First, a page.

Use of EvilProxy Phishing Kit to Attack Executives

Increasingly, cybercriminals are exploiting a phishing toolkit named EvilProxy for account takeover attacks, especially targeting high-level executives in large companies. Proofpoint reports that from March to June 2023, a campaign using EvilProxy targeted thousands of Microsoft 365 accounts, sending around 120,000 phishing emails to various organizations. Remarkably, 39% of compromised accounts belonged to C-level executives, with CEOs and CFOs being significant targets. These attacks often focus on individuals with access to financial or sensitive information.

EvilProxy, first identified by Resecurity in September 2022, is known for its capability to breach accounts across multiple platforms, including Apple iCloud, Google, Microsoft, and social media sites. Available on a subscription basis, it costs about $400 to $600 monthly, with higher prices for targeting specific platforms like Google.

These Phishing-as-a-Service (PhaaS) toolkits represent an evolution in cybercrime, enabling less technically skilled criminals to execute sophisticated phishing schemes easily. These kits offer features like bot and proxy detection, making them more effective and accessible.

The recent attack wave begins with phishing emails disguised as messages from trusted services, leading victims to fake login pages that capture their credentials. Interestingly, the campaign avoids targeting users from Turkish IP addresses, possibly indicating the attackers’ origin.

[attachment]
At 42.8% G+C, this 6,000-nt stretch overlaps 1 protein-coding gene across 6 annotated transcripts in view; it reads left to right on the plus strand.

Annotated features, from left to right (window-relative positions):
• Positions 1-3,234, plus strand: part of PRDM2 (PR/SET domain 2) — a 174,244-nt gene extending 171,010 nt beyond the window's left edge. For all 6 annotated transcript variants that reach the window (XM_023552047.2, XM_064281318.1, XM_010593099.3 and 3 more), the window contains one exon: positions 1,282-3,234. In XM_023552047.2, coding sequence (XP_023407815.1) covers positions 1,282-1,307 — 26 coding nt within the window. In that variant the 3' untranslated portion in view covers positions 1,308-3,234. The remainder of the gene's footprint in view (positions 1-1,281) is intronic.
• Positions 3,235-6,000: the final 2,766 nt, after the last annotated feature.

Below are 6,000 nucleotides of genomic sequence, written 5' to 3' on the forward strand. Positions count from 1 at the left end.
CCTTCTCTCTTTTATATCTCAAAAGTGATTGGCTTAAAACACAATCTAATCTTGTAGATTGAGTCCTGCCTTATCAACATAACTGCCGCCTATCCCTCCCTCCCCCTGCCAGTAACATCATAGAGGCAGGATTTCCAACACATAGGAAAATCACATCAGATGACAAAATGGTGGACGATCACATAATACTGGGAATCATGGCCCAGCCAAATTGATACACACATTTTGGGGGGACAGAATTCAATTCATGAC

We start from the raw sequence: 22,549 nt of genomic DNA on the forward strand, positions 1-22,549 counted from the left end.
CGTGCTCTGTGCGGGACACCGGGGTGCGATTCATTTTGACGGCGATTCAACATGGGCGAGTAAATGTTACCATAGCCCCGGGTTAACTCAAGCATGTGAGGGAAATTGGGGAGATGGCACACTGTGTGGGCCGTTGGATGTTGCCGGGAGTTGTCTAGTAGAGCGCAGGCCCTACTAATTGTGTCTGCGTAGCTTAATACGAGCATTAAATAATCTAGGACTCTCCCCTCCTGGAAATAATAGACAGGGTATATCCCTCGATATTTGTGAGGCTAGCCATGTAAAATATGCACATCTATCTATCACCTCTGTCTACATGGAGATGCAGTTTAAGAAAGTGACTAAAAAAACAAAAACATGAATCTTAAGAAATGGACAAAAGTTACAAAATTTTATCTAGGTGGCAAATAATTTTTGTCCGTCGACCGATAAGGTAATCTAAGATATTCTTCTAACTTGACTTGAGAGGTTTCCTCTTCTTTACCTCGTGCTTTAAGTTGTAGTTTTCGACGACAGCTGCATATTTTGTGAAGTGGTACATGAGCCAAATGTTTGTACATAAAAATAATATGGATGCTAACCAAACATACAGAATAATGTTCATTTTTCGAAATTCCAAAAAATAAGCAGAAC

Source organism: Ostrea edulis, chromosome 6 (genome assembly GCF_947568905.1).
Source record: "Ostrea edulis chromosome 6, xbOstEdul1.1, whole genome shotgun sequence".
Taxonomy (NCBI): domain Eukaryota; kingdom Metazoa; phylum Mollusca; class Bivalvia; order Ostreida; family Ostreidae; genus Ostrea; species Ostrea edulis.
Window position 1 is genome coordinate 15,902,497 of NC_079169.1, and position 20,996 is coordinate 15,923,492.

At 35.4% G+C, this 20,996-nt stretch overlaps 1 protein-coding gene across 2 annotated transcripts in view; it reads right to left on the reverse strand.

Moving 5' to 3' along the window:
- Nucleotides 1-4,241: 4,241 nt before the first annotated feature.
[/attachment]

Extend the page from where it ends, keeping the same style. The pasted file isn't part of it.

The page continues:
Successful account takeovers lead to further exploitation, like adding new MFA methods for sustained access, conducting financial fraud, stealing data, or selling the accounts. Even with MFA, these sophisticated attacks pose a significant threat.

Parallel to this, Imperva uncovered a Russian-based phishing campaign targeting credit card and bank information via WhatsApp since May 2022. This scam involves creating fake websites mimicking legitimate ones across various languages and industries.

Another tactic, as eSentire notes, involves targeting marketing professionals on LinkedIn to distribute HawkEyes, a .NET-based malware loader, which then deploys Ducktail, a malware focused on hijacking Facebook Business accounts. The attackers manipulate these accounts for unauthorized access and potential exploitation.

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